Research into the consequences for fauna of conservation management using prescribed fire is limited and varies in quality. In this study, a review was undertaken of published research undertaken to date concerning the effects of fire management on fauna in fynbos, grassland and savannah habitats in Southern Africa.
Relevant published studies were collated via a literature search. Results of fire ecology research in Southern Africa are frequently only presented in ‘in-house’ conservation organisation reports (i.e. grey literature). Although there may be much useful information within such reports, accessing them is problematic, and it is often extremely difficult to assess information reliability due the absence of careful reporting of methods and results (although findings often becomes adopted as accepted wisdom). For these reasons grey literature was not considered.
A total of 57 relevant published studies reporting the effects of fire on fauna (i.e. incorporating information on one or more faunistic group: 20 on birds; 7 on invertebrates; 19 on small mammals; 15 on large mammals; and 1 on reptiles) published between 1965 and 2002 were identified. Studies published prior to 1965 were found to be primarily observational (non-quantitative) and were therefore excluded.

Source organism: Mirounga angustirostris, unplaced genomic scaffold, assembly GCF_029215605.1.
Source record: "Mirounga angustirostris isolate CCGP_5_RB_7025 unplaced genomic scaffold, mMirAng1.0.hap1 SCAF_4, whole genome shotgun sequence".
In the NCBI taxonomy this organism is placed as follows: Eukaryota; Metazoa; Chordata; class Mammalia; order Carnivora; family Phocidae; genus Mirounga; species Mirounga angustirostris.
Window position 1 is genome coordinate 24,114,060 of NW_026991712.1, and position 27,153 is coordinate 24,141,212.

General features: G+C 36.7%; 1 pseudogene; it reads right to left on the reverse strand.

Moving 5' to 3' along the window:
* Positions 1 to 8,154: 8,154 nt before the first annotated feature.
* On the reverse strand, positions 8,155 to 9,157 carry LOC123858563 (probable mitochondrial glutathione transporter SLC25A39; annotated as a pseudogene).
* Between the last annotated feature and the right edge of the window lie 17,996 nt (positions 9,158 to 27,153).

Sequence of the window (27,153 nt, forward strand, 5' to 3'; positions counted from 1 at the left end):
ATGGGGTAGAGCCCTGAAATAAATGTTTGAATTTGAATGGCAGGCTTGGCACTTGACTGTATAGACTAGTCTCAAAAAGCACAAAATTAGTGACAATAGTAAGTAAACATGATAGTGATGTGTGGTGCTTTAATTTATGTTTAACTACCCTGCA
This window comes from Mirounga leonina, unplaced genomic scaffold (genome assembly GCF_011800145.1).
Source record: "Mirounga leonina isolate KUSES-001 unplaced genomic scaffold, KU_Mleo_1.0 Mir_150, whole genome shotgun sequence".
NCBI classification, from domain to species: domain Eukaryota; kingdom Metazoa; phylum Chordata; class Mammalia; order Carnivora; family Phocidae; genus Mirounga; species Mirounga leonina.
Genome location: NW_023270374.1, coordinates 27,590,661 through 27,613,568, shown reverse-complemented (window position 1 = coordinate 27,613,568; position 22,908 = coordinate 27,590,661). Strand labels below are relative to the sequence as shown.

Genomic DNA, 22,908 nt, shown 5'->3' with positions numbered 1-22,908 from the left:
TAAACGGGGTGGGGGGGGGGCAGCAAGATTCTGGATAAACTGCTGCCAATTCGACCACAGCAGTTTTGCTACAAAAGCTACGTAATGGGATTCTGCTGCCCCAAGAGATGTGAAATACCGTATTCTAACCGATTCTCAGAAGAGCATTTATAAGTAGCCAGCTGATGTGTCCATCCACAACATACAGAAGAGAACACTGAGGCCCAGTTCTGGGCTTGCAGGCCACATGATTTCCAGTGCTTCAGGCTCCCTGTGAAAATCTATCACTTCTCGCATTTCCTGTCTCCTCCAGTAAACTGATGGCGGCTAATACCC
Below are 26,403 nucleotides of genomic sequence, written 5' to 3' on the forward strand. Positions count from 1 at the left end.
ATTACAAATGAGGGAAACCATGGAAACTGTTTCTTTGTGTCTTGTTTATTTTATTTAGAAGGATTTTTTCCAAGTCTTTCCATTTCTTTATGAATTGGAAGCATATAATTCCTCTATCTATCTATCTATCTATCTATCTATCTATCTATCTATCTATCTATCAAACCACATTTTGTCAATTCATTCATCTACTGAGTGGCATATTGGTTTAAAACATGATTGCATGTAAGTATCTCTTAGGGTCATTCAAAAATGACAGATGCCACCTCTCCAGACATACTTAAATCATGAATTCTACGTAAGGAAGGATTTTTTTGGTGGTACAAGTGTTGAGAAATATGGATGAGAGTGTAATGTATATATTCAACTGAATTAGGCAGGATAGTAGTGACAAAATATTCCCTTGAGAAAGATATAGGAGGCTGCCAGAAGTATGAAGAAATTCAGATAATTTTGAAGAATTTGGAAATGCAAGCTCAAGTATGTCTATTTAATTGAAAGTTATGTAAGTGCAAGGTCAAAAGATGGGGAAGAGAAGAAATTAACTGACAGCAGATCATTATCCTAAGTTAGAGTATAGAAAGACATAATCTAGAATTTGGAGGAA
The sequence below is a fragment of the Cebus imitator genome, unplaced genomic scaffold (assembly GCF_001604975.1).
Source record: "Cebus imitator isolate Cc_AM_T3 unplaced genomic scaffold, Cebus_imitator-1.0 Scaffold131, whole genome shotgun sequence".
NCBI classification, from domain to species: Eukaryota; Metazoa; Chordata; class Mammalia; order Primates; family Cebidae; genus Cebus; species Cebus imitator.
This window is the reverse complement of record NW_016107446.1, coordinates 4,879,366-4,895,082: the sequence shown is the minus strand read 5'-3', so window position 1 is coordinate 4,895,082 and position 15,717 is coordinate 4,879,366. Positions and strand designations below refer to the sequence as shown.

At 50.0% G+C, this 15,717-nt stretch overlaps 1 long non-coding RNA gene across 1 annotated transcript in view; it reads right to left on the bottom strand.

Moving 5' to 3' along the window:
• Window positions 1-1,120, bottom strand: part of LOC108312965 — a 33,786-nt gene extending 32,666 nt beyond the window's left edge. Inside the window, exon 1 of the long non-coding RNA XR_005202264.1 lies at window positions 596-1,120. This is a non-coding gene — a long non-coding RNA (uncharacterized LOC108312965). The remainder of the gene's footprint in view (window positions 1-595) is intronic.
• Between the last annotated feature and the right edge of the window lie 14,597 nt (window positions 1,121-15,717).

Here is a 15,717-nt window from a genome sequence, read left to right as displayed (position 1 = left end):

Few studies used an experimental fire regime or were undertaken over suitably long time scales. Replication was often not reported and where this was done, it was generally inadequate. The majority of studies did not report the size of the study area and often sampling unit size was not given. Despite the importance of fire duration, ignition method, season and time of day of fire, few studies investigated these factors.
The authors conclude that, despite several careful studies, present information on the effects of fire on fauna in Southern Africa savanna, grassland and fynbos habitats is fragmentary. Consequently, it is difficult to make informed management decisions regarding the consequences of burning on the conservation of fauna.